Bandits, Misfits, and Superheroes
Whiteness and Its Borderlands in American Comics and Graphic Novels
A wrestling with whiteness and white supremacy throughout the history of comics creation
American comics from the start have reflected the white supremacist culture out of which they arose. Superheroes and comic books in general are products of whiteness, and both signal and hide its presence. Even when comics creators and publishers sought to advance an antiracist agenda, their attempts were often undermined by a lack of awareness of their own whiteness and the ideological baggage that goes along with it. Even the most celebrated figures of the industry, such as Jerry Siegel and Joe Shuster, Jack Jackson, William Gaines, Stan Lee, Robert Crumb, Will Eisner, and Frank Miller, have not been able to distance themselves from the problematic racism embedded in their narratives despite their intentions or explanations.
Bandits, Misfits, and Superheroes: Whiteness and Its Borderlands in American Comics and Graphic Novels provides a sober assessment of these creators and their role in perpetuating racism throughout the history of comics. Josef Benson and Doug Singsen identify how whiteness has been defined, transformed, and occasionally undermined over the course of eighty years in comics and in many genres, including westerns, horror, crime, funny animal, underground comix, autobiography, literary fiction, and historical fiction. This exciting and groundbreaking book assesses industry giants, highlights some of the most important episodes in American comic book history, and demonstrates how they relate to one another and form a larger pattern, in unexpected and surprising ways.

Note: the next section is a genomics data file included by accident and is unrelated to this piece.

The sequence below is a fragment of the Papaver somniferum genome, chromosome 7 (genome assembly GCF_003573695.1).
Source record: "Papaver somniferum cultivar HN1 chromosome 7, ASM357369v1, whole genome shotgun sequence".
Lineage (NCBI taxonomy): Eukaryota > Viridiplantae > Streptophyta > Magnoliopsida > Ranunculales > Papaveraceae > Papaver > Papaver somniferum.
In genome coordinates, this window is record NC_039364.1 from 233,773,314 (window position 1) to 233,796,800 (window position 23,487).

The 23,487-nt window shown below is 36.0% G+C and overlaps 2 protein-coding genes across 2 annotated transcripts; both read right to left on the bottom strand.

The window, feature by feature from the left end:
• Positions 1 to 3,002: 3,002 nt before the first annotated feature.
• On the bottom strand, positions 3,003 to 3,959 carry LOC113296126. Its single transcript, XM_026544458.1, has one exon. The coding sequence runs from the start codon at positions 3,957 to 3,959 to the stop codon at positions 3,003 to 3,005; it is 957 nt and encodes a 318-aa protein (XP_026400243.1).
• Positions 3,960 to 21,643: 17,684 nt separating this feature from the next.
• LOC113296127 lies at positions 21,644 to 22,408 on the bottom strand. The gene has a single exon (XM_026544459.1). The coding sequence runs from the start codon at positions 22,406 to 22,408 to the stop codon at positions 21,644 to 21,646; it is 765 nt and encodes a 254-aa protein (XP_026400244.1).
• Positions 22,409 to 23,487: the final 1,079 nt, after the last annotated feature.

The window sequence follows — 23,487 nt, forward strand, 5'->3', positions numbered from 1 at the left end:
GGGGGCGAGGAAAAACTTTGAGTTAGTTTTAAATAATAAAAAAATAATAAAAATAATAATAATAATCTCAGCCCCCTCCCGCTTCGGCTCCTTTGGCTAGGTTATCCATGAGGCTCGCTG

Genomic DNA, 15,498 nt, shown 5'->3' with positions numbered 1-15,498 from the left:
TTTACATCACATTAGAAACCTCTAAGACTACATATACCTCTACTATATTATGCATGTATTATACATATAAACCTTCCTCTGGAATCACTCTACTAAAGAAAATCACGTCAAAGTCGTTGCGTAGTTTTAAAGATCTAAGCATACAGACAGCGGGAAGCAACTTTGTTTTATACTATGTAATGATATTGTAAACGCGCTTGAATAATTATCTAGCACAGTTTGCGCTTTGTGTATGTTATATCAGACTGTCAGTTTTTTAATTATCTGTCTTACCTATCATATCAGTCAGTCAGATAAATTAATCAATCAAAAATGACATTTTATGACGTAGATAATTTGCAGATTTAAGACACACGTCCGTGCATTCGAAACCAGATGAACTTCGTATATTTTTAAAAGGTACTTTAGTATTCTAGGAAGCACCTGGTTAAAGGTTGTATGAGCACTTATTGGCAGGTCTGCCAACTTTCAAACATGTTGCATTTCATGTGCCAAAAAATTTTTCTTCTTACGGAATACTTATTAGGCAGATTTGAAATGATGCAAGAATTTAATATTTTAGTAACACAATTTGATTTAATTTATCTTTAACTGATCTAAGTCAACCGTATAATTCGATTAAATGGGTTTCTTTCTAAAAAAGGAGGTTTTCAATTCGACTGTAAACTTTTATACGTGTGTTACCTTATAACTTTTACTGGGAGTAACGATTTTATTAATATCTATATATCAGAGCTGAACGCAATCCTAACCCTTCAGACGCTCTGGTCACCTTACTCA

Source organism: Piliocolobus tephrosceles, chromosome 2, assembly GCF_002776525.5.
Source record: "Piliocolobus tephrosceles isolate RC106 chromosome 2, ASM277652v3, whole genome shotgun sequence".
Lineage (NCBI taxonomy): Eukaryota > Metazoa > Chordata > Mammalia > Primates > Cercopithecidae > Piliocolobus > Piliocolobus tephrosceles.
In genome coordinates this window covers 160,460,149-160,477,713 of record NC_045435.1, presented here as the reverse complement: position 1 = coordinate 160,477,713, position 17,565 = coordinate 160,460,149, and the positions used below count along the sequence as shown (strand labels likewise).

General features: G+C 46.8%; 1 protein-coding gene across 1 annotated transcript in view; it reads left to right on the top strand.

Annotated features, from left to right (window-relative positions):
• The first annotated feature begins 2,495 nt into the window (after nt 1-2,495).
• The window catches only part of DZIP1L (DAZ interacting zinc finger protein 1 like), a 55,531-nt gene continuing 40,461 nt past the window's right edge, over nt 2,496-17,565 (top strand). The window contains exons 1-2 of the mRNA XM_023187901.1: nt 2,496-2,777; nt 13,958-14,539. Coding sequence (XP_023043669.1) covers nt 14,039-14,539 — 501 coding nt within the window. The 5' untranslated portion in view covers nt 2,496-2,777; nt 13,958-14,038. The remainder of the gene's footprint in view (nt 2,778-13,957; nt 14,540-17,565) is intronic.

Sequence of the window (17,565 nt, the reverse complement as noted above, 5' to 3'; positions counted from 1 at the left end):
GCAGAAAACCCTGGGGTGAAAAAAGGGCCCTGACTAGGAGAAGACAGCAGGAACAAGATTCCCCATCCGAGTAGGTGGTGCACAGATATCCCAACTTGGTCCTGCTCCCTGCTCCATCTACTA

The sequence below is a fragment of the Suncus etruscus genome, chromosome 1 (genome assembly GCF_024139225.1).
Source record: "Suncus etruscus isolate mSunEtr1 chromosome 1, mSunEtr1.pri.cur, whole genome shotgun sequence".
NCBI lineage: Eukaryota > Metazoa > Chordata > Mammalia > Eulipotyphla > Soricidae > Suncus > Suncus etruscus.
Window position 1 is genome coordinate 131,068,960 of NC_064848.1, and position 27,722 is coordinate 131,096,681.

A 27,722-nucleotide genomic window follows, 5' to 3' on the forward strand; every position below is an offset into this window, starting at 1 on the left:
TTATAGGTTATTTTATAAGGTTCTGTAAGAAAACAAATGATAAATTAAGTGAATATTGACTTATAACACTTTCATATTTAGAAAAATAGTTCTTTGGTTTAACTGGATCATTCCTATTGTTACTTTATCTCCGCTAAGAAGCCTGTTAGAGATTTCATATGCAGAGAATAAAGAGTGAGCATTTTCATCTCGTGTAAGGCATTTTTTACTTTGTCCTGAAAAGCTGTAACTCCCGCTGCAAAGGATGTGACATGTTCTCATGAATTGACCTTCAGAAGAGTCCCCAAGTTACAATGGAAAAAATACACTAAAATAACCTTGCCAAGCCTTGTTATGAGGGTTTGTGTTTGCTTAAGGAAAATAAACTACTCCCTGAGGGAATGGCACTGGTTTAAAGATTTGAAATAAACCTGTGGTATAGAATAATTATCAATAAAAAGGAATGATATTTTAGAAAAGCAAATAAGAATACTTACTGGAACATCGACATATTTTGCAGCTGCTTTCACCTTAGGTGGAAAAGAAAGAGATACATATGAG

"Providing a history of whiteness in American comics from the 1930s to the present, Bandits, Misfits, and Superheroes: Whiteness and Its Borderlands in American Comics and Graphic Novels brings attention to the hidden racial hierarchy that has shaped comics. This timely volume—which looks at everything from early superhero comics to jungle comics of the 1940s and 1950s, underground and alternative comix hits from the 1960s to today, and more recent diverse superhero comics—offers an account of whiteness and white supremacy as the structuring agent of racial inequality in comics that has gone almost completely unexplored."- Sean Guynes, writer, critic, and coeditor of Unstable Masks: Whiteness and American Superhero Comics